It was here I stumbled across my first actual player, someone who seemed eager to interact with me. Given the fact they were wearing much better armor than my poor man's Mad Max cosplay and clutching a shotgun, I thought it would be rude (and fatal) to ignore them.

Thankfully, whoever МольКа was, they seemed friendly, they even offered me a gun and a sense of direction. However, before I could return to Kenny's dog and really up the ante this time, МольКа insisted that we go escort a local caravan for some quick caps.

Now armed to the teeth and with a formidable ally as backup, me and МольКа signed ourselves up to keep some lowly caravanners safe on the road to Shady Sands. It didn't take long for an ambush to strike, and we were thrown into a gun-slinging showdown with a group of raiders.

It was around this time that I realized I hadn't remembered how to load my gun with all those bullets МольКа had given me. So I spent much of the ensuing battle flailing and panicking. After being caught by a stray bullet, I turned yellow and high-tailed it back to the hub. He who fights and runs away doesn't have to re-roll his character and expand Jimbo's family tree, after all.

While the game's population is low, FOnline2 fosters its own community, some of who are quite friendly. (Image credit: Laptop Mag / Rael Hornby)

Winning friends and irradiating people

It wasn't long before МольКа found me sheepishly loitering in the hub. "In my defense, I never claimed to be good at this game" I informed them. Clearly sensing my untapped potential, or maybe just feeling sorry for me, МольКа decided to give me a second chance at playing guard for the local merchants.

We would eventually make it to Shady Sands, I'd even manage to shoot a few people along the way. It's on this journey with МольКа that we met other players too, one even offering me a robe, "Thanks, my mother always said I'd grow up to be a druid. Weird family." I'm going to blame the lack of laughter on the language barrier there, because just about everybody in FOnline2 seems to be Russian.

МольКа and their friends then spent a considerable amount of time raising funds and tracking down something from the ramshackle traders in the hub. A leaflet. One that would allow me to claim a base of my own and put down roots in New California.

It should have been a heartwarming gesture, but honestly, after having draped myself in combat armor and looting a gun with the bullets already on the inside, I was mildly preoccupied thinking about the look on Kenny's face as I went full-auto on man's best friend.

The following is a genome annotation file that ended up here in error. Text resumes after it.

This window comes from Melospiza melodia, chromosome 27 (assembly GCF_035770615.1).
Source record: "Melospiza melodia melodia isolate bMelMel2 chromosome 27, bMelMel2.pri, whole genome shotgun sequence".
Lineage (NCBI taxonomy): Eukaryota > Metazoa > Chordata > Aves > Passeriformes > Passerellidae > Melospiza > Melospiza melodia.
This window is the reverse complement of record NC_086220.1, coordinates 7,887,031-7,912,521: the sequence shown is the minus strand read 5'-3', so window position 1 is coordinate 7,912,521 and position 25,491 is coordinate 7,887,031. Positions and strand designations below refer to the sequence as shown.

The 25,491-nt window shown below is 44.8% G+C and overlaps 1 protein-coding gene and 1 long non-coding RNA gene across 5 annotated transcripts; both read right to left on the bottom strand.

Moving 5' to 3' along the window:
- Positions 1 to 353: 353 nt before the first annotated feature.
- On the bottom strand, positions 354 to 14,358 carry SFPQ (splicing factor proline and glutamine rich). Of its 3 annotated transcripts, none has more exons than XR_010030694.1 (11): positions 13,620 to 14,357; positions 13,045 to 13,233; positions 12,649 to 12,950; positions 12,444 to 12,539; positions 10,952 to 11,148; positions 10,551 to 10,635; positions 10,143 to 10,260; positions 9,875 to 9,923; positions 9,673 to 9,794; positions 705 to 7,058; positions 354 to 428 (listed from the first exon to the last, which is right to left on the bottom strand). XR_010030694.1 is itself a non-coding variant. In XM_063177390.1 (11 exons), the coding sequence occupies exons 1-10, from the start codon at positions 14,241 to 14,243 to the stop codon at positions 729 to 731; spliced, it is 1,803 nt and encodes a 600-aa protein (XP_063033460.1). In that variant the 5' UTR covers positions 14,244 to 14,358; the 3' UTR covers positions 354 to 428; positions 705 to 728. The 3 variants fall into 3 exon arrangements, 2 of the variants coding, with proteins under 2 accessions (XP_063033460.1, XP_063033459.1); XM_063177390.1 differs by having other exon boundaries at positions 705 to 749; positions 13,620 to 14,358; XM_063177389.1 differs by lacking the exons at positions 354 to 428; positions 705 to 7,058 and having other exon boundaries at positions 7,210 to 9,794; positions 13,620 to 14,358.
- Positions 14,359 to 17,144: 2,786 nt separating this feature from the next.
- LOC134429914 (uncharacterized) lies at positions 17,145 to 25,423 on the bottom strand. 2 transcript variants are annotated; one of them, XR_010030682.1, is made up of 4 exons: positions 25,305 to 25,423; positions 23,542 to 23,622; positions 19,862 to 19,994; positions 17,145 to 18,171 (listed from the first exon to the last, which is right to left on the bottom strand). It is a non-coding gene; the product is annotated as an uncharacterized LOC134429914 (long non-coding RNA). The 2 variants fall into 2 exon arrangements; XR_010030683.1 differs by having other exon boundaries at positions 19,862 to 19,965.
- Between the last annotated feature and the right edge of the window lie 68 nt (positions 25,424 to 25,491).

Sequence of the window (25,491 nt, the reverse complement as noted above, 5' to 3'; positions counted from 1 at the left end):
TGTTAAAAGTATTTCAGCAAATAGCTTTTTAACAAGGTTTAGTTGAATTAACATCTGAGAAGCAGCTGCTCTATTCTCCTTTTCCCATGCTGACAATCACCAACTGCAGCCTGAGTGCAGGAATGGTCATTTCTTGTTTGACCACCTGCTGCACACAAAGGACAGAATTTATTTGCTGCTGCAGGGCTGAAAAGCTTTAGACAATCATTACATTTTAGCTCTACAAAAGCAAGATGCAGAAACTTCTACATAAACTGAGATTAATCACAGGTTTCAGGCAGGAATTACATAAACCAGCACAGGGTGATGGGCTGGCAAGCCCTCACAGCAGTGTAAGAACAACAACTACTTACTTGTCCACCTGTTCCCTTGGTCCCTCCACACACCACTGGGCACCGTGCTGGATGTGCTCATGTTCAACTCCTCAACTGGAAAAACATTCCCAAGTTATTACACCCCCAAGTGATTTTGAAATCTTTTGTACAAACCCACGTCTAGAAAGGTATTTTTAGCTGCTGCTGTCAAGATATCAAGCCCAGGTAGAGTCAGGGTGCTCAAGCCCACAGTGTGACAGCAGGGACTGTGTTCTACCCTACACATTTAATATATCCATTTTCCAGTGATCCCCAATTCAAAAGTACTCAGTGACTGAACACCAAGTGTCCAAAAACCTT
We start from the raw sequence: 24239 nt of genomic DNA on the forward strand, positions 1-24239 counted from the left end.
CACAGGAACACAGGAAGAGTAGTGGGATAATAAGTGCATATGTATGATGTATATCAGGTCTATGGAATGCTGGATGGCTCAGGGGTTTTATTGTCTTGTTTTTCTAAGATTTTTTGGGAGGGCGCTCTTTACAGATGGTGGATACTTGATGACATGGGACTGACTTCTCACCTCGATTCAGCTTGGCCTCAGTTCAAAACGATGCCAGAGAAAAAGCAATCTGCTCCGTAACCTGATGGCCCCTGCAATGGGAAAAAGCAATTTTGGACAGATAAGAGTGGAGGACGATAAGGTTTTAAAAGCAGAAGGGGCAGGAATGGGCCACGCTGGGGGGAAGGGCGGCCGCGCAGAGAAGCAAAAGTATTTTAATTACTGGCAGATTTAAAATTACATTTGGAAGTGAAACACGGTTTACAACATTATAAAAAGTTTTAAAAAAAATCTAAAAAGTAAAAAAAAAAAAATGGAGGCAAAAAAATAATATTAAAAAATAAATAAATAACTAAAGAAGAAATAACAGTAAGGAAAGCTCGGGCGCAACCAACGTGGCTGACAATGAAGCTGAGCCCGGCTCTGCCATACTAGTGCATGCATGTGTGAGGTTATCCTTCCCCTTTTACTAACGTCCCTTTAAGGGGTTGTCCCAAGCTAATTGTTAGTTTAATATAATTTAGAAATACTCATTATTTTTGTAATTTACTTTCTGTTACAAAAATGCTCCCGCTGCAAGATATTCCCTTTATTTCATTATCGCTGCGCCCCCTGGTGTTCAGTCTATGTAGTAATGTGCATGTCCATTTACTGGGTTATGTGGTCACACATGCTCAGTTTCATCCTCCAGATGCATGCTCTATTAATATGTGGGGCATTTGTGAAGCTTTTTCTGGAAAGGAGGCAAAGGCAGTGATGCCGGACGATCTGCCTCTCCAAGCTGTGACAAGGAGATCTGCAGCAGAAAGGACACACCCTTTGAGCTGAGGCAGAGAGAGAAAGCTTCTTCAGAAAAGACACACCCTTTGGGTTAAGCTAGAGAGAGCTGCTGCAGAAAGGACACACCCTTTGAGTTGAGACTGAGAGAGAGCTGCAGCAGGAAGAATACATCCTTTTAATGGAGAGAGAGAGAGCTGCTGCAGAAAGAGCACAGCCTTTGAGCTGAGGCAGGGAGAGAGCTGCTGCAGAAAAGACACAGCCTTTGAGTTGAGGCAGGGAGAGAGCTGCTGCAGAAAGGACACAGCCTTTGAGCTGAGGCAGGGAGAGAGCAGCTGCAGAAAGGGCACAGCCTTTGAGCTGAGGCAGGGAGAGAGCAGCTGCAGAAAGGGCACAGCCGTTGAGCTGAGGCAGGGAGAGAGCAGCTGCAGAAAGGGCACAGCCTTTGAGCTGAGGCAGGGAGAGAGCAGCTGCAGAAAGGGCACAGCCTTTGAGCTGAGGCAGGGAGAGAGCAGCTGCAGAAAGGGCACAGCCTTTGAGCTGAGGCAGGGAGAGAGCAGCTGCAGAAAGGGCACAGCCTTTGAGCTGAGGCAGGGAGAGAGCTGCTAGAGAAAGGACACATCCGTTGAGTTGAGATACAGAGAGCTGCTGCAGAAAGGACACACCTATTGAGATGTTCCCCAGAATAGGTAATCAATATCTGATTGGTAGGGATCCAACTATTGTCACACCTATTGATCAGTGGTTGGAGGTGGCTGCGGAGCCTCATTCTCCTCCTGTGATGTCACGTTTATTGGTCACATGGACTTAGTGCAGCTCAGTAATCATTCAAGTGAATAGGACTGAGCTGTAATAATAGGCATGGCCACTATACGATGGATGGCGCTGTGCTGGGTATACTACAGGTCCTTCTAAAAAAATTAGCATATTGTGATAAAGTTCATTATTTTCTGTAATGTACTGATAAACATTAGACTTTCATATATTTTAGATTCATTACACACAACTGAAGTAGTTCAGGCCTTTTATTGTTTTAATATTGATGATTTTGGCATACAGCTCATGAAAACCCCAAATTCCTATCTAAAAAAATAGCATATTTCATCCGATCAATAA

After МольКа and company did their thing, I was handed a leaflet and accompanied out to the wilds to put down the foundations of my desert abode. And then I accidentally dropped it. And it was gone.

With very little hand-holding in FOnline2, it's very easy to make costly mistakes like accidentally dropping your expensive player base leaflet on the world map. It's easy to do it. It's not my fault. (Image credit: Laptop Mag / Rael Hornby)

"You see: Trash," "You see: Scrub," I eventually took the cursor off of poor Bobby Wilikins and used it to awkwardly scan the environment around me instead, but little changed.

It was probably around this time that whoever МольКа was, they decided Bobby Wilikins was somewhat of a lost cause. Thankfully, the faces I'd encountered in our journeys took me in and let me use their base as a rest stop. They also gave me free access to a ton of goodies.

It was a little like cheating, a considerable leg-up on the game's challenging open world. But Bobby Wilikins wasn't going to complain, Bobby Wilikins was lucky if he could get bullets into his gun. He needed all the help he could get. And Bobby Wilikins needed all the friends he could get, too. Something that the wastelands of FOnline2 seemed to have in no short supply.

Look hard enough and you'll find fellow survivors out there making their way through life in the New California wastes, like Lacoste—who gave me a starter pack of guns and ammo. I'd be unstoppable if only I knew how the two came together... (Image credit: Laptop Mag / Rael Hornby)

Wasting time in the wastelands

The world of Fallout is barren and lifeless, save a few small pockets of humanity left over, congregating in the ruins of old and clinging to the remnants of civilization. My time in the game had seen me bump into only a handful of human players. In fact, seeing another player was almost an event in and of itself.

Yet somehow I was now shepherded into a group of these human-controlled survivors. Welcomed to the pack, even though I had nothing to my name except a trail of failures and the stubbornness to not Google the answer of how to keep my guns loaded.

Gathered around a campfire, I said goodbye to my new acquaintances. I was now locked and loaded, finally ready to bring my adventure full circle. Buckle up, Kenny. The wasteland is about to get a whole lot lonelier for you, friendo.

With one last adios, Bobby doths his combat helmet to these New Californian cohorts of his and steps out into the open world once more. Ten steps later, Bobby Wilikins was dead.

Death is an inevitability in FOnline2, but it's not the destination that counts, but the raiders you explode along the way.  (Image credit: Laptop Mag / Rael Hornby)


Having lost everything all over again, I laughed and retired for the evening. I'd had a blast making an idiot of myself across the New Californian wastes, and I'd met some interesting folk along the way.

Even with their low player counts, many of these fan-made MMOs have dedicated communities, some welcoming and some not so much. While FOnline2 was just one of the games I tested, it was one of the more fun and social experiences I came across.

If you're interested in diving into some of these hidden Fallout worlds yourself, then here are a few more established options to pick from:

Don't let the late-90s sprite-based graphics dissuade you, the original duo of Fallout games are some of the best RPGs of all time for their mechanics, not visuals. While these fan-made titles have some way to go to measure up to that, each has its own quirks and community that make things interesting.

Who knows, maybe I'll see some of you out there sometime. Just look for the name Wilikins—and if there's two, I'll be the one pointing an empty gun at Kenny's dog.

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Rael Hornby
Content Editor

Rael Hornby, potentially influenced by far too many LucasArts titles at an early age, once thought he’d grow up to be a mighty pirate. However, after several interventions with close friends and family members, you’re now much more likely to see his name attached to the bylines of tech articles. While not maintaining a double life as an aspiring writer by day and indie game dev by night, you’ll find him sat in a corner somewhere muttering to himself about microtransactions or hunting down promising indie games on Twitter.